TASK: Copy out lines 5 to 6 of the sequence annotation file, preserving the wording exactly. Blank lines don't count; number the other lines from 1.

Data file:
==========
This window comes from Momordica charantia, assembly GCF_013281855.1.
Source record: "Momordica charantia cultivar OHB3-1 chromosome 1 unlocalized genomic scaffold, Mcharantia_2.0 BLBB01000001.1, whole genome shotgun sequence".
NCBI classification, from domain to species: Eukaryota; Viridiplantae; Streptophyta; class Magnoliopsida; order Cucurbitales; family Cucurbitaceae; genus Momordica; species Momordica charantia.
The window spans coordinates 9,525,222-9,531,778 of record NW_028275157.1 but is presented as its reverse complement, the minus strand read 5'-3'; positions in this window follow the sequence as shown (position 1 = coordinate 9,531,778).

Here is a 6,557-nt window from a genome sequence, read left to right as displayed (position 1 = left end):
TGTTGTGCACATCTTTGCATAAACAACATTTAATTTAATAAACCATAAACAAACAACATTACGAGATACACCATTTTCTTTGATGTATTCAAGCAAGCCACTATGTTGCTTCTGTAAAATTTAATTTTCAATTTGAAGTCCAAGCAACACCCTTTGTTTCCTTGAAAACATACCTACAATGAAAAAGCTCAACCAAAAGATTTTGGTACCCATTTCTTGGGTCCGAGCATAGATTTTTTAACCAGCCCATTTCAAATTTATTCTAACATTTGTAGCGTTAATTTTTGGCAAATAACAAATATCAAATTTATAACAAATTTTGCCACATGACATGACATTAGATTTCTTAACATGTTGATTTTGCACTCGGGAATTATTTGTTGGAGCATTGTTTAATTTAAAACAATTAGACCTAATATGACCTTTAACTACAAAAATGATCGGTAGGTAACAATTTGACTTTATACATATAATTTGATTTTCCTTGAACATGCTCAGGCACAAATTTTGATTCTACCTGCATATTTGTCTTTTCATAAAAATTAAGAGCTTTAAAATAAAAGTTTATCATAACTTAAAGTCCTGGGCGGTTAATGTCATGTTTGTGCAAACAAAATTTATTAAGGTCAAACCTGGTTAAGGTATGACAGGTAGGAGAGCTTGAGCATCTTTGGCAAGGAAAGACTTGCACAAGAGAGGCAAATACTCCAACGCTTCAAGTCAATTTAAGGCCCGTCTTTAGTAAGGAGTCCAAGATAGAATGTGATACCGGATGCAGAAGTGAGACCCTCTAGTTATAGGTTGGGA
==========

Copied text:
Here is a 6,557-nt window from a genome sequence, read left to right as displayed (position 1 = left end):
TGTTGTGCACATCTTTGCATAAACAACATTTAATTTAATAAACCATAAACAAACAACATTACGAGATACACCATTTTCTTTGATGTATTCAAGCAAGCCACTATGTTGCTTCTGTAAAATTTAATTTTCAATTTGAAGTCCAAGCAACACCCTTTGTTTCCTTGAAAACATACCTACAATGAAAAAGCTCAACCAAAAGATTTTGGTACCCATTTCTTGGGTCCGAGCATAGATTTTTTAACCAGCCCATTTCAAATTTATTCTAACATTTGTAGCGTTAATTTTTGGCAAATAACAAATATCAAATTTATAACAAATTTTGCCACATGACATGACATTAGATTTCTTAACATGTTGATTTTGCACTCGGGAATTATTTGTTGGAGCATTGTTTAATTTAAAACAATTAGACCTAATATGACCTTTAACTACAAAAATGATCGGTAGGTAACAATTTGACTTTATACATATAATTTGATTTTCCTTGAACATGCTCAGGCACAAATTTTGATTCTACCTGCATATTTGTCTTTTCATAAAAATTAAGAGCTTTAAAATAAAAGTTTATCATAACTTAAAGTCCTGGGCGGTTAATGTCATGTTTGTGCAAACAAAATTTATTAAGGTCAAACCTGGTTAAGGTATGACAGGTAGGAGAGCTTGAGCATCTTTGGCAAGGAAAGACTTGCACAAGAGAGGCAAATACTCCAACGCTTCAAGTCAATTTAAGGCCCGTCTTTAGTAAGGAGTCCAAGATAGAATGTGATACCGGATGCAGAAGTGAGACCCTCTAGTTATAGGTTGGGA